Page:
Email wire fraud scammers continue to target local and international businesses with victims suffering millions of dollars of lost funds wired to Hong Kong bank accounts.

In December 2016, the Hong Kong Legislative Council Panel on Security published a Paper (“Paper”)(1) reporting that technology crime cases received by the Hong Kong Police Force (including business email compromise scams) have already defrauded local and international businesses of over HK$1.8 billion (US$231m) this year.

A report by the South China Morning Post reported one instance whereby an employee of a bank in Europe was deceived into transferring about HK$500m (US$64m). The email scammer used a ploy commonly used by email scammers to defraud the unsuspecting business by impersonating a senior executive by email and providing wire transfer details and payment requests to Hong Kong bank accounts.2

In Hong Kong, the annual number of local reports of technology crimes has increased significantly by 24 times from 272 cases in 2002 to 6,862 in 2015. As at September 2016, the number of cases has already hit 4,537. Over the past six years, the respective annual financial losses have also increased by 30 times from HK$60 million (US$7.7m) in 2010 to HK$1.8 billion (US$231m) in 2015. In 2016 (as at September), the loss is around HK$1.87 billion (US$240m).3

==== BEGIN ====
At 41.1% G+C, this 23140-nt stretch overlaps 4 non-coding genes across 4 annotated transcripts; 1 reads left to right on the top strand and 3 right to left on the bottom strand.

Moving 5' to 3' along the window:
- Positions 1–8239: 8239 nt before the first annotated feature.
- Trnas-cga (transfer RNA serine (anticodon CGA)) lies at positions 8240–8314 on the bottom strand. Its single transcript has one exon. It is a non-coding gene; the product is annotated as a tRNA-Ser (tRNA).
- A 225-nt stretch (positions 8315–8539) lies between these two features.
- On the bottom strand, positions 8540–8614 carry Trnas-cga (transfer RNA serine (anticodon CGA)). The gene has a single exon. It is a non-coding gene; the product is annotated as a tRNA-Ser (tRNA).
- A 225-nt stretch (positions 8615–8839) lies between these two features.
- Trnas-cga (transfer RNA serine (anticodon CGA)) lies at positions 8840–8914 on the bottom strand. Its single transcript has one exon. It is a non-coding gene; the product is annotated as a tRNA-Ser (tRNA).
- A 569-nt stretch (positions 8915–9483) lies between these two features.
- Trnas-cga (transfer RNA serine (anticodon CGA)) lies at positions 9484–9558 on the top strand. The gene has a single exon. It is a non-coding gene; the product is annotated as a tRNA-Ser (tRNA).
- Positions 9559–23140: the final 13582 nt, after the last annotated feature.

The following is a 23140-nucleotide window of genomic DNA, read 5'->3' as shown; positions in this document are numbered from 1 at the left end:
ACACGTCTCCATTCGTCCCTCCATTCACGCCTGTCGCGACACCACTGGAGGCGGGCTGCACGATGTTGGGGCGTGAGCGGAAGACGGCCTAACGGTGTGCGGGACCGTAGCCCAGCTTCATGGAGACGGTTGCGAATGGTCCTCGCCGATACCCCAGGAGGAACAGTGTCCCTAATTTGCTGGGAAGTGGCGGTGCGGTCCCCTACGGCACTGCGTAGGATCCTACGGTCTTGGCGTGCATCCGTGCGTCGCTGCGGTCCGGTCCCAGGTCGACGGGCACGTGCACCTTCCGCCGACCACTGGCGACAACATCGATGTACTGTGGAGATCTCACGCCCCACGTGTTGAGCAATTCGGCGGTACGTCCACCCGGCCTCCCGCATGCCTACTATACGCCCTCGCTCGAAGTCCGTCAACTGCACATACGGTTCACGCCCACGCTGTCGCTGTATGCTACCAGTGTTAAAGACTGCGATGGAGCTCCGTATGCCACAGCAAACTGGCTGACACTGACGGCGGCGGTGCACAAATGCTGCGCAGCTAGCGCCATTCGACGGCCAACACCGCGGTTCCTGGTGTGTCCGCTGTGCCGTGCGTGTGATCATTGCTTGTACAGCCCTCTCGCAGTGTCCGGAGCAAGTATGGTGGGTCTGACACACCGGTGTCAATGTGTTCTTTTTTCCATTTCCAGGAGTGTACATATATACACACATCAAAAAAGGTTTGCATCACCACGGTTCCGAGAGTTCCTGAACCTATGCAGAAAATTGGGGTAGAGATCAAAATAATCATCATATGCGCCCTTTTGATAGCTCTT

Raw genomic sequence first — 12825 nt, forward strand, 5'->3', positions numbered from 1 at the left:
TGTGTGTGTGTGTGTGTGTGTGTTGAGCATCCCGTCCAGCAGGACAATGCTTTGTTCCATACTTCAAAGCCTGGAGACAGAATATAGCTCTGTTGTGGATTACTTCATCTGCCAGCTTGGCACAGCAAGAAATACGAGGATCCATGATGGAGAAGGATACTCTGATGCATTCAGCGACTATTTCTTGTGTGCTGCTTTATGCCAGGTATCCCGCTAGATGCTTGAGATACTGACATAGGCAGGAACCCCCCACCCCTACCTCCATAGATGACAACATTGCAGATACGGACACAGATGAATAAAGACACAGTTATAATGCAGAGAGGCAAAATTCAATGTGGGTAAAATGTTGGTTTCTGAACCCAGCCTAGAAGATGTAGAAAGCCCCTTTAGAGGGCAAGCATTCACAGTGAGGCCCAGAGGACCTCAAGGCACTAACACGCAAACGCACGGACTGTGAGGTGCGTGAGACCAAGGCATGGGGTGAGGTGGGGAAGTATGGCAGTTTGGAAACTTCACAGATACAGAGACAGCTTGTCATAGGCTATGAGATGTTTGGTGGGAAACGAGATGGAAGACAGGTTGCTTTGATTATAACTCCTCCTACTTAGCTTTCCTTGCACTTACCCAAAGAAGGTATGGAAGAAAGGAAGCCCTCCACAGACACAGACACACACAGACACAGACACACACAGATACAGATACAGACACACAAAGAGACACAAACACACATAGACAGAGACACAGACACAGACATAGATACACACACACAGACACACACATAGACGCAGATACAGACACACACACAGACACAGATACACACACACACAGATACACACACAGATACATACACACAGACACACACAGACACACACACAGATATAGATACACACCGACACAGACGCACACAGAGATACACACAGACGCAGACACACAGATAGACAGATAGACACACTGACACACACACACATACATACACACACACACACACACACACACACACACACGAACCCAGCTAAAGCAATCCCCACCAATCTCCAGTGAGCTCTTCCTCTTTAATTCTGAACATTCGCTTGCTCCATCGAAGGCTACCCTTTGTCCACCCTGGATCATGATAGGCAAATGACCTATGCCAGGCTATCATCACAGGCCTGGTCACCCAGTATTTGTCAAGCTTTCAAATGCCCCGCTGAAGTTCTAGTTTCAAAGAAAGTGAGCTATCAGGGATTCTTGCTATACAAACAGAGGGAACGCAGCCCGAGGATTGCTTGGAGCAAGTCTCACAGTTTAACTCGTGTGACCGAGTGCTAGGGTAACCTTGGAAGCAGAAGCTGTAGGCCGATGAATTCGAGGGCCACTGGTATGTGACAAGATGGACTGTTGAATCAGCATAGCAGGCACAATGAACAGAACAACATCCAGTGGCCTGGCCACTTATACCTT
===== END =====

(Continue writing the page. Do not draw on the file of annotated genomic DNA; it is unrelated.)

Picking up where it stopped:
Typically, once any money and has been wire transferred from an overseas bank account to a Hong Kong bank account as a result of fraud, the money is quickly transferred again to another account out of Hong Kong making recovery much more difficult.

The potential losses can be significant, and the scams are becoming highly sophisticated, including the apparent covert surveillance of emails within a business, to enable the scammers to impersonate high level executives to execute or arrange large sum wire transfers to Hong Kong bank accounts.

The publication of this Paper is a timely reminder of the need for international businesses to implement safeguards to protect against business email scams and other fraud and to act expeditiously to take remedial action in the event of discovering any fraud.

For a detailed review of business email scams and further information, please see our Guide to Protecting Against Email Wire Fraud Scams and Recovering Funds Wired to Hong Kong here.

(1) Measures to combat technology crimes and proposed creation of a permanent Chief Superintendent of Police post of the Cyber Security and Technology Crime Bureau: LC Paper No. CB(2)282/16-17(05) 2 http://www.scmp.com/news/hong-kong/law-crime/article/2053703/international-email-scams-involving-hong-kong-hit-hk15 3 See paragraph 4 of the Paper.